Thanks for the note, though that is actually a diagram drawn by DesignForge at my asking when he showed his select fire RS off to the Modifications forum.
SirBrass

The problem with honeybadgers is that there isn't enough braking available from the motor to stop it. If I'm understanding ON correctly, it's inherent to the physical motor design itself.

A dead center arrangement with hall effect would be even easier. Have a n-channel with source on the negative feed from the pusher and drain on the positive feed to the motor. Use a pull up resistor between sensor vdd & sensor output & a pull down between n-channel gate and source. Wire pulled up output to the pulled down gate.

Theoretically that ought to work for dead center.
Minky

From my understanding it's not so much that the HB can't stop itself at all only that it's rubbish torque can't stop the impetus of the armature spinning at the high revs it produces in the timeframe the half bridge circuit/motor braking is active during the cycle. If you a) lengthen the time frame, b) lower the impetus c) increase the motor torque it will brake itself as, as long as it's spinning it will be producing back emf that will brake it until 0. Can't do c) without having a different motor (and for some perverted reason I want to see whether I can make it work), but we can do a) by increasing the window the half bridge is connected during the cycle (in my case via reed switches but a longer switch actuator could work) and we could do a) and b) by reducing the voltage to the motor and therefore the revs which would reduce the impetus of the motor and extend the time the half bridge is connected as the pusher arm won't be travelling as fast (I was thinking one or two 1.7v drop down diodes).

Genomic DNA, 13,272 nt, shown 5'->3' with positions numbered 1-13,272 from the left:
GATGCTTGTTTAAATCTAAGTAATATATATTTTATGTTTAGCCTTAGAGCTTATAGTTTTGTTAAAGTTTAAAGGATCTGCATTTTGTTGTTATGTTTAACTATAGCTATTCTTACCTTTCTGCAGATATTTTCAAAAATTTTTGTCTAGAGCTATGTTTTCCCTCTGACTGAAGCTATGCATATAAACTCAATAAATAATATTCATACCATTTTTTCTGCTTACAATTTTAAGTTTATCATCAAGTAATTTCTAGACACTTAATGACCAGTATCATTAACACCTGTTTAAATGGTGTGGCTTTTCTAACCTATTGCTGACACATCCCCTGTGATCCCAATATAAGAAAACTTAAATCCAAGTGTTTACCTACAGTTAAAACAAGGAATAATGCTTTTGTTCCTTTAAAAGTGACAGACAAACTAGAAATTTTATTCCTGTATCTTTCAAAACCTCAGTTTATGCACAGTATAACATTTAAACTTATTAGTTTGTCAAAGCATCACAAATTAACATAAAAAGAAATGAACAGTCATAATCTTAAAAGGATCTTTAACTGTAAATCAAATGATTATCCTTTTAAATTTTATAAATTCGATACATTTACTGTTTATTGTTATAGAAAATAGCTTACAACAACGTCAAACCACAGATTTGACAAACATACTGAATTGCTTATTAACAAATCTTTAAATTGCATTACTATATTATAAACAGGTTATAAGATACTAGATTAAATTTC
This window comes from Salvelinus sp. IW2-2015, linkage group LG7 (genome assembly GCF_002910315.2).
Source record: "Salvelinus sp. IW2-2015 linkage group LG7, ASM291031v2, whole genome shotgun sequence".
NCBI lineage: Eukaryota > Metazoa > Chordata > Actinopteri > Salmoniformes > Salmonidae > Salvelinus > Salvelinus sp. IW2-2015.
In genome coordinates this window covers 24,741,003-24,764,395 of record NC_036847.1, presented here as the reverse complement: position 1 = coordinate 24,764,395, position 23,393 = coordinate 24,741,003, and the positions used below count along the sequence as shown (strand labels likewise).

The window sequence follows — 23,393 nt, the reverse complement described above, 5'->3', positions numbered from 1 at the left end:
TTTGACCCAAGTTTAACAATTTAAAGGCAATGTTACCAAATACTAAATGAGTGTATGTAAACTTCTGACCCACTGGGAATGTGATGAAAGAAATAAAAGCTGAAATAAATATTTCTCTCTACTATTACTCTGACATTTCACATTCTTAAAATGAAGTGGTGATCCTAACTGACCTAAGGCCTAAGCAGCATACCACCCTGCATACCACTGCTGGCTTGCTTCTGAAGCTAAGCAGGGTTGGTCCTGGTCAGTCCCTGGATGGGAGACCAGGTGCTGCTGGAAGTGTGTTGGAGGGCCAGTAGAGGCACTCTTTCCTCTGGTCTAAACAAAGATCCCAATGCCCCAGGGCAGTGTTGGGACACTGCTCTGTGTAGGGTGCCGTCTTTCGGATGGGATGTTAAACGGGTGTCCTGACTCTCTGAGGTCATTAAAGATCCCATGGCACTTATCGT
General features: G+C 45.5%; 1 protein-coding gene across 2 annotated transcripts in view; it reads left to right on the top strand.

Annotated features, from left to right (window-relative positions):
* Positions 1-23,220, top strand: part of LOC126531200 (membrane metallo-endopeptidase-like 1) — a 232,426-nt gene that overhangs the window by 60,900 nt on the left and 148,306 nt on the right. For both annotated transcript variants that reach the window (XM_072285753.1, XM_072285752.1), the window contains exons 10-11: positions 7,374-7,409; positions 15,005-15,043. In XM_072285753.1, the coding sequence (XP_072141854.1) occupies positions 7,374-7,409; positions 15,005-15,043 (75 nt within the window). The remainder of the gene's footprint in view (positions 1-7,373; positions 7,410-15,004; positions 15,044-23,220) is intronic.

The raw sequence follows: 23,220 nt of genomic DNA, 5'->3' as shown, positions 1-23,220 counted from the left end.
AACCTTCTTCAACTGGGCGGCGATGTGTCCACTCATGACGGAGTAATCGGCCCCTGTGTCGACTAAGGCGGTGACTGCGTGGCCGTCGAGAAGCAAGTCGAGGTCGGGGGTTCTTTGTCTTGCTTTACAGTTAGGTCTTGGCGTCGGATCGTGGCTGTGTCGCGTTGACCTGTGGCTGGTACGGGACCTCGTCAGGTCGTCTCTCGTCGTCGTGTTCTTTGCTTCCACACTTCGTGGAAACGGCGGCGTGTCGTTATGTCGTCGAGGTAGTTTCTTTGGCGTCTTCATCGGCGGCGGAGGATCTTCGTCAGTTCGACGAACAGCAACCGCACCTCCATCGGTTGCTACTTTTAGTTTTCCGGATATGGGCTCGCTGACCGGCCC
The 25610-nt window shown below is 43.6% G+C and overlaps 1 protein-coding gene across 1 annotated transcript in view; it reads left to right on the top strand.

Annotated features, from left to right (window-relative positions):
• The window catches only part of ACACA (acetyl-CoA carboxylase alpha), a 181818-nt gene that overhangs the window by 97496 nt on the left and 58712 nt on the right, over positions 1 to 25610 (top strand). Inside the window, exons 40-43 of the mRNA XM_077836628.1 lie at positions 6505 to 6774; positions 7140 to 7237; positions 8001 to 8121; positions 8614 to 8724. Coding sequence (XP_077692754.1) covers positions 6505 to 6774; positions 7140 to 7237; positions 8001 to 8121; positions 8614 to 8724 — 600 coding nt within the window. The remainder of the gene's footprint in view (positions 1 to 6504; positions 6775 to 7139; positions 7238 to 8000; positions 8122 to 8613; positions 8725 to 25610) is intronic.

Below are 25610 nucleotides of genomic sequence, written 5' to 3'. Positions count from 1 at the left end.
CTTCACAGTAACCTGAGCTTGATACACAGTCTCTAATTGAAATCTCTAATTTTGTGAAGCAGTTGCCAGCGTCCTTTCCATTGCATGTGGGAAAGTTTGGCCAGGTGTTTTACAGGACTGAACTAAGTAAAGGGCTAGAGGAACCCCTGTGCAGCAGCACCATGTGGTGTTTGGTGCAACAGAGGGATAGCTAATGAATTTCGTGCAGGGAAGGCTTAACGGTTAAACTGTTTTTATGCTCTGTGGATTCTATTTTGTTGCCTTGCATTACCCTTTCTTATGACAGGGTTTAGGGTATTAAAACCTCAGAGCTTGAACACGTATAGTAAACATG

I need a bit of time to get my head around the use of the hall effect sensors but initial thoughts are 'great!' because for some reason I like collecting electrical components. Developing draws of them, just in case.

EDIT: Impetus/Impetuous - let's call the whole thing offff!

EDIT: I just realised each time I wrote impetus I should of written inertia. Well.. Can't be bothered to fix now.
SirBrass

Basically  yes you're right. Simplest solution to the problem is to use a board for brake control. Use a digital or pwm output to the FET which activates the motor short and use sensors to detect when in the pusher cycle the pusher is.

You could have the board using a hall sensor begin the braking (or start a braking sequence) when the pusher is at full extension. Begin the braking at that point so that it will be fully stopped by the time the pusher is at full return. However the timing in the code would require experimentation.

However there's a simpler solution to this issue. Don't use a honeybadger. If you want a 2s pusher motor for 2s or 3s use, get your hands on a fk-180sh-3240.